In my family, Christmas means travelling to the UK with my husband and three young kids to spend the holiday with their grandparents.
The song ‘Driving home for Christmas’ is on loop in my mind throughout most of December, and the Santa lists are written and distributed amongst extended family members long before the first day of advent hits.
Staying home for Christmas - which we have only done once in the 9 years we’ve lived in the UAE because I was due to give birth a few days’ later - means either something very good (like a pregnancy), or very bad (like a pandemic) has happened to prevent us from travelling.
This year, we are staying home.
And we are by no means the only ones. Across the UAE, thousands of expat families who celebrate Christmas are having to tweak, adjust and redefine the festivities for their families, for a UAE-based celebration that is the culmination of one of the strangest and most challenging years of our lifetimes.
But, along with the disappointment of cancelled plans and missed family members, many UAE parents are finding that there is joy to be found in an unconventional Christmas. With perfect weather, shopping festivals, and a calendar packed with Winter Wonderlands, pop-up ice rinks, Santa meets, and gingerbread workshops, families are discovering there is many a silver lining to gild the Christmas cumulonimbus that coronavirus has wrought.
Cancelling the trip of a lifetime
For Dubai-based Slovakian mum-of-two, Kat Ballinger, the coronavirus pandemic meant having to cancel a dream holiday that had been two years in the planning. “We were supposed to go to Lapland for Christmas this year, so of course I’m really disappointed that it couldn’t happen,” she says.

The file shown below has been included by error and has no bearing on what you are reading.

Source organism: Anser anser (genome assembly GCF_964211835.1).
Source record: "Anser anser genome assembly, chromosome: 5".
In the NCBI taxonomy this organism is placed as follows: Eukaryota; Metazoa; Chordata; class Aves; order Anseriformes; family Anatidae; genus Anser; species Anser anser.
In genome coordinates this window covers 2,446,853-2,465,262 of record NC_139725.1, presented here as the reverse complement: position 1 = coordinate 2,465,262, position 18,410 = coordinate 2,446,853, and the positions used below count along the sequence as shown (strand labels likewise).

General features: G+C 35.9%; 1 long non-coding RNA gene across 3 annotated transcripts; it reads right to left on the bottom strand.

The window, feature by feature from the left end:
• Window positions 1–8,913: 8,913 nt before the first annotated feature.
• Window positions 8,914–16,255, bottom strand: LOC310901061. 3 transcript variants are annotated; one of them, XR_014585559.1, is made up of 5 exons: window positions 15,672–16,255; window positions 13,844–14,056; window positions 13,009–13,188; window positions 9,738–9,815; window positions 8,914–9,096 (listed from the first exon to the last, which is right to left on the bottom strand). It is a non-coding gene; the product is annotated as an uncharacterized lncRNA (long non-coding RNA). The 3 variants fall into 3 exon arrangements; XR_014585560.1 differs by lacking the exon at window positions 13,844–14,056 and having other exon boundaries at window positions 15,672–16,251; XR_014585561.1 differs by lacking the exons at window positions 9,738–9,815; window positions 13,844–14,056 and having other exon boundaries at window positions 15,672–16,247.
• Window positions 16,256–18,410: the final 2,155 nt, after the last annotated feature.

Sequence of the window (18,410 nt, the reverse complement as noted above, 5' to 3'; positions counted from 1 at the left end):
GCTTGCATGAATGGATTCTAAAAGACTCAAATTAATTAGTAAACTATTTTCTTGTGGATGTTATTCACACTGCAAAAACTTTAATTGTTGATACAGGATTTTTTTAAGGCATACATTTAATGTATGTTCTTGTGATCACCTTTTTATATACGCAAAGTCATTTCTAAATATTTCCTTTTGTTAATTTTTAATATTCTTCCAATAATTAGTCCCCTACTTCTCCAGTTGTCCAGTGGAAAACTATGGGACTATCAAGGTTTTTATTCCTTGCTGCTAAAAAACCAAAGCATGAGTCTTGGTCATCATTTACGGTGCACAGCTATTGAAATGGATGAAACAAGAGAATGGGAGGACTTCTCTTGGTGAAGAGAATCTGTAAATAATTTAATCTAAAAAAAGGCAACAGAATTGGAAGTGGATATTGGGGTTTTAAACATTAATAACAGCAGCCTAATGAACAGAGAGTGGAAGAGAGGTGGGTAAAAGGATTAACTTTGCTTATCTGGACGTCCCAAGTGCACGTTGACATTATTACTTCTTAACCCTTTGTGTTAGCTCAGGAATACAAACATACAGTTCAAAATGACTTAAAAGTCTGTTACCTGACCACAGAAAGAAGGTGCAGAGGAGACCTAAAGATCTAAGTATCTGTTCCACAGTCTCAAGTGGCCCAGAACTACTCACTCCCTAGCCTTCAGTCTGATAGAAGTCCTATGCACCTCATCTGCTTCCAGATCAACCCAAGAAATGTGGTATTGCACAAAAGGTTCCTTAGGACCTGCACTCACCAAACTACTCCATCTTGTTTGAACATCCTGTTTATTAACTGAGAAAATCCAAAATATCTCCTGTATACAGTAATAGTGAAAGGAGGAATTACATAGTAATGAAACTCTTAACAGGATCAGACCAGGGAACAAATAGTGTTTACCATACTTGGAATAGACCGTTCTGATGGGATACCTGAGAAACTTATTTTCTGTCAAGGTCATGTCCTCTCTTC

Having booked the trip a year ago, the family has had to shift all their hotel and activity arrangements to December 2021. “We are hoping that it will happen next year. Even though I’m really disappointed, the good thing is that the kids didn’t know about it – we were supposed to surprise them just before we went – so at least we haven’t had to break the news to them.”
However, with an 8-year-old daughter and 6-year-old son, Kat is concerned about the ‘magic’ aspect of Christmas still being meaningful for her oldest by next year. “I did think this year would be the perfect age for them to go, so I’m going to try very hard to make sure none of the magic of Santa is spoilt by this time next year.”
As a result of the change in plans, Kat says that all of her Christmas holiday activities are a bit last minute. “I really wasn’t in the mood to do anything at first because I was so disappointed, but then I realised I need to make an effort for the kids,” she says. “I’ve decorated everything as usual, including a tree and the fake fireplace that I made last year, and we have done some festive activities. We will be having the usual Slovak food on Christmas Eve, and doing a brunch on Christmas Day. It won’t be the same but we will still celebrate.”
Expat parents compensating for a different kind of Christmas
This year has been the most popular yet for Kim Lowe, who set up the Facebook group ‘Christmas Madness UAE’ six years ago. Dedicated to all things festive, the group sees Christmas-lovers and small business owners swapping tips on festive events and shopping, as well as sharing gift ideas and pictures of families’ decorations. “This year has been busier than ever, with more families staying in the UAE for the holidays because of the pandemic,” says Lowe.
“We are now more than 12,000 members of the Christmas Madness Facebook group, which is getting quite hard to manage with all the posts that have to be approved, as well as the private messages. I think I will need a whole admin team next year!”
With the option of flying to their home countries either out or deemed too risky for many, parents have been compensating with extra decorations, more thoughtful gifts and themed activities to try and make the period as magical as it would have been for their children had they been able to do what they originally planned.
“Christmas this year will be different as we have no family visiting from the UK like we would normally have, arriving with much excitement and suitcases brimming full of goodies,” says Kirsty Radley, British mum of three.
“But we are feeling positive and trying to make lots of magical memories for the kids.”